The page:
Cost isn't the only factor, of course. If you have a complicated health condition that requires care in a first-tier medical center, you may want to be sure to be near a facility that can handle your problem.

More Than Money

Sometimes familiar surroundings are more important than sunny shores or bustling cities. Think about whether aging in place is a good option for you – either in your family home or in a smaller or more convenient setting. On the other hand, you could decide to plan for two relocations: Your first move might be to that mountain or beach town where you can enjoy the lifestyle you've craved. When it makes sense to be closer to family, you can pack up the mountain bikes and move again.

The Bottom Line

Keep an open mind and remain flexible. If circumstances force a change in plans, don't let that dampen your enjoyment of the freedom you worked all your life to achieve, even if it didn’t work out quite as you had envisioned.

Related Articles
  1. Retirement

    Save on Retirement's 4 Biggest Expenses

    Here's how to save where you can while you enjoy the fruits of all those years at the office.
  2. Retirement

    Top 5 Critical Retirement Plan Mistakes To Avoid

    These five common retirement mistakes can get you into financial trouble at a point when you most need stability.
  3. Retirement

    Reasons To Stay Put During Retirement

    Many retirees choose to travel to warm destiniations and far off locales to live out their golden years. Here are some reasons you might not want to do that.
  4. Retirement

    5 Apps and Calculators for Retirement Planning

    These are but a few of the numerous mobile apps and online calculators that are available to future and near retirees.
  5. Retirement

    Peri-Retirement: The New Life Transition

    Use your 30s and 40s to imagine new life options – and try them on for size
  6. Retirement

    Is Working Longer A Viable Retirement Plan?

    People who are planning poorly for retirement are simply deciding to work longer - often out of neccessity. Is this a smart idea?
  7. Retirement

    Is A Retirement Career Right For You?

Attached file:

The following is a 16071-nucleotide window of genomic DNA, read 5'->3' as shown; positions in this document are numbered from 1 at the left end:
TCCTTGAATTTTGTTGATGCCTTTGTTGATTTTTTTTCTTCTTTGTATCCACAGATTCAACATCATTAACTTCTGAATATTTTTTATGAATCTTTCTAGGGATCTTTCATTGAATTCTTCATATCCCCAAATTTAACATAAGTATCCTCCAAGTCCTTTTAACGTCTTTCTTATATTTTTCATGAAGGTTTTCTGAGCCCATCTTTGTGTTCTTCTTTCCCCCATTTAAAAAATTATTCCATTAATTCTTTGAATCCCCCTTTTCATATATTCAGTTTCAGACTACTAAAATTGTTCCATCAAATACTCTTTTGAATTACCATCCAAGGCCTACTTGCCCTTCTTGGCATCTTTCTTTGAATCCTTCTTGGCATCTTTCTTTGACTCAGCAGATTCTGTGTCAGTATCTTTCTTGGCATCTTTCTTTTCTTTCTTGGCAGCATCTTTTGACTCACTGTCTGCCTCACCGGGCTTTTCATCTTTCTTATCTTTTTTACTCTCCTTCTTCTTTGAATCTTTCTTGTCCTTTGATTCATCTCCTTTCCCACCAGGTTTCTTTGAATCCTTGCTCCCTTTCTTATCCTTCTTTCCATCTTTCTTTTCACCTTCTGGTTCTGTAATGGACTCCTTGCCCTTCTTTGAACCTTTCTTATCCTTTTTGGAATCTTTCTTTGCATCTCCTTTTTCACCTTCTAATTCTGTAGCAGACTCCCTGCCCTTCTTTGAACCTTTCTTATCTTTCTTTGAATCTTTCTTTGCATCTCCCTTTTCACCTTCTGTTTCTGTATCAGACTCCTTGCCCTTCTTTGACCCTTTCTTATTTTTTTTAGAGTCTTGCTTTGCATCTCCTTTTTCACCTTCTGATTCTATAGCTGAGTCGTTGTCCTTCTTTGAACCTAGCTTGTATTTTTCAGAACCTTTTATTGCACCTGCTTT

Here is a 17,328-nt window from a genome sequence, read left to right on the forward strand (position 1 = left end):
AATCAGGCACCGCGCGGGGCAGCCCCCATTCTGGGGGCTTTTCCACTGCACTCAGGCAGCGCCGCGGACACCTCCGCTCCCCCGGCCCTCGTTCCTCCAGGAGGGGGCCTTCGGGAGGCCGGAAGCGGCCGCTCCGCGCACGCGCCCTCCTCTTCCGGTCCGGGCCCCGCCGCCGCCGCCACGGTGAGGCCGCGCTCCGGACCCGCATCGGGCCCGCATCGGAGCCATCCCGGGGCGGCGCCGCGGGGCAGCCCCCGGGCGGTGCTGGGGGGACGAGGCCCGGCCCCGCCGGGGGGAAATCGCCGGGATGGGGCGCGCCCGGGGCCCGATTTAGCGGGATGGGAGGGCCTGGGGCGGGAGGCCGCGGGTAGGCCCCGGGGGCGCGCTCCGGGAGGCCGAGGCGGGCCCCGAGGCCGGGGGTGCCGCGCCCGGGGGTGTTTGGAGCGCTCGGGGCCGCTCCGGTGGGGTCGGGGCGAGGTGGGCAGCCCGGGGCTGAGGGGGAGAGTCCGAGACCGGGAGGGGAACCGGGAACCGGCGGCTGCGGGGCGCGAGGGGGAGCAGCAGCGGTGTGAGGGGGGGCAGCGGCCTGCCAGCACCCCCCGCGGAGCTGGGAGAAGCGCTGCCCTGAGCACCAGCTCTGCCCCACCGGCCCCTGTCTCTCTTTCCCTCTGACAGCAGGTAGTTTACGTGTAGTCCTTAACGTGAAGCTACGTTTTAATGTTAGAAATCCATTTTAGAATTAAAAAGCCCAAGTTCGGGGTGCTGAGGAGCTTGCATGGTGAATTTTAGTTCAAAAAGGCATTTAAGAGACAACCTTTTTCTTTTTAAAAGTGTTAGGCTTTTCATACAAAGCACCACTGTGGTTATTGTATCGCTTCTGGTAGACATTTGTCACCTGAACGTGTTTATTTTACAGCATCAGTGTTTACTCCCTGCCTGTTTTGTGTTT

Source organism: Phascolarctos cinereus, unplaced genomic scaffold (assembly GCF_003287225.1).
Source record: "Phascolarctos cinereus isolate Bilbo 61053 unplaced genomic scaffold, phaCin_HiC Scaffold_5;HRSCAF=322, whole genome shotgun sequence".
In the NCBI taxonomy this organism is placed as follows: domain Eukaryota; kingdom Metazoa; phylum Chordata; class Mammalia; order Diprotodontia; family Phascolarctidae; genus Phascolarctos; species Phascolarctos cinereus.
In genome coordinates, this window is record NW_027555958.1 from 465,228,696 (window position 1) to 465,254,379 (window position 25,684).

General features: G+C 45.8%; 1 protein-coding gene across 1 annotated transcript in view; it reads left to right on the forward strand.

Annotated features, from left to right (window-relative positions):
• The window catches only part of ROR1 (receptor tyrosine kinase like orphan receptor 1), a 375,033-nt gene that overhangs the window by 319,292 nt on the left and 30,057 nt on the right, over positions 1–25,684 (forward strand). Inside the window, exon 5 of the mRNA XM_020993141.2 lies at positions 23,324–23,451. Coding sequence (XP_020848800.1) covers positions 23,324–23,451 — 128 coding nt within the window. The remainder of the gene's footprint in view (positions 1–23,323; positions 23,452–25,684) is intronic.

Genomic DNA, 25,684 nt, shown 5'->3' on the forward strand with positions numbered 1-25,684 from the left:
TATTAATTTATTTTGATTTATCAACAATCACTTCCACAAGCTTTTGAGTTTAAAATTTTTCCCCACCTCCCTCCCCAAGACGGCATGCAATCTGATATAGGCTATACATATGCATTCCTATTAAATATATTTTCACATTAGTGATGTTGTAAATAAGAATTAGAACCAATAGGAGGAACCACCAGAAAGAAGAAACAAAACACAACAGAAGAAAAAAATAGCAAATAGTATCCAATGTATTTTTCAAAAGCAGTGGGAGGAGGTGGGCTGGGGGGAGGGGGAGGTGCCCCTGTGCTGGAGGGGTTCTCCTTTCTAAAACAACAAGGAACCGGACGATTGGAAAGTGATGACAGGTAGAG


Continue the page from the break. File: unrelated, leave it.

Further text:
More and more people are realizing they must work part time during retirement. Here's a look at if you might have to.
  8. Retirement

    How To Avoid Going Broke After Retirement

    There are many things to consider when planning your retirement, including budgets, taxes and long-term care.
  9. Savings

    Why Boomers' Retirement Is Different From Their Parents

    Many retirement strategies that worked for previous generations are no longer viable. Find out the best ways to get the nest egg you need now.
  10. Budgeting

    7 Expenses You Can Ditch In Retirement

    You get to save on some significant expenses when you retire, leaving more money to do the things you want.
  1. When can catch-up contributions start?

    Most qualified retirement plans such as 401(k), 403(b) and SIMPLE 401(k) plans, as well as individual retirement accounts ... Read Full Answer >>
  2. Are 401(k) contributions tax deductible?

    All contributions to qualified retirement plans such as 401(k)s reduce taxable income, which lowers the total taxes owed. ... Read Full Answer >>
  3. Are 401(k) rollovers taxable?

    401(k) rollovers are generally not taxable as long as the money goes into another qualifying plan, an individual retirement ... Read Full Answer >>
  4. Can FHA loans be used for investment property?

    Federal Housing Administration (FHA) loans were created to promote homeownership. These loans have lower down payment requirements ... Read Full Answer >>
  5. Can catch-up contributions be matched?

    Depending on the terms of your plan, catch-up contributions you make to 401(k)s or other qualified retirement savings plans ... Read Full Answer >>
  6. Are catch-up contributions included in actual deferral percentage (ADP) testing?

    Though the Internal Revenue Service (IRS) carefully scrutinizes the contributions of highly compensated employees (HCEs) ... Read Full Answer >>

You May Also Like

Trading Center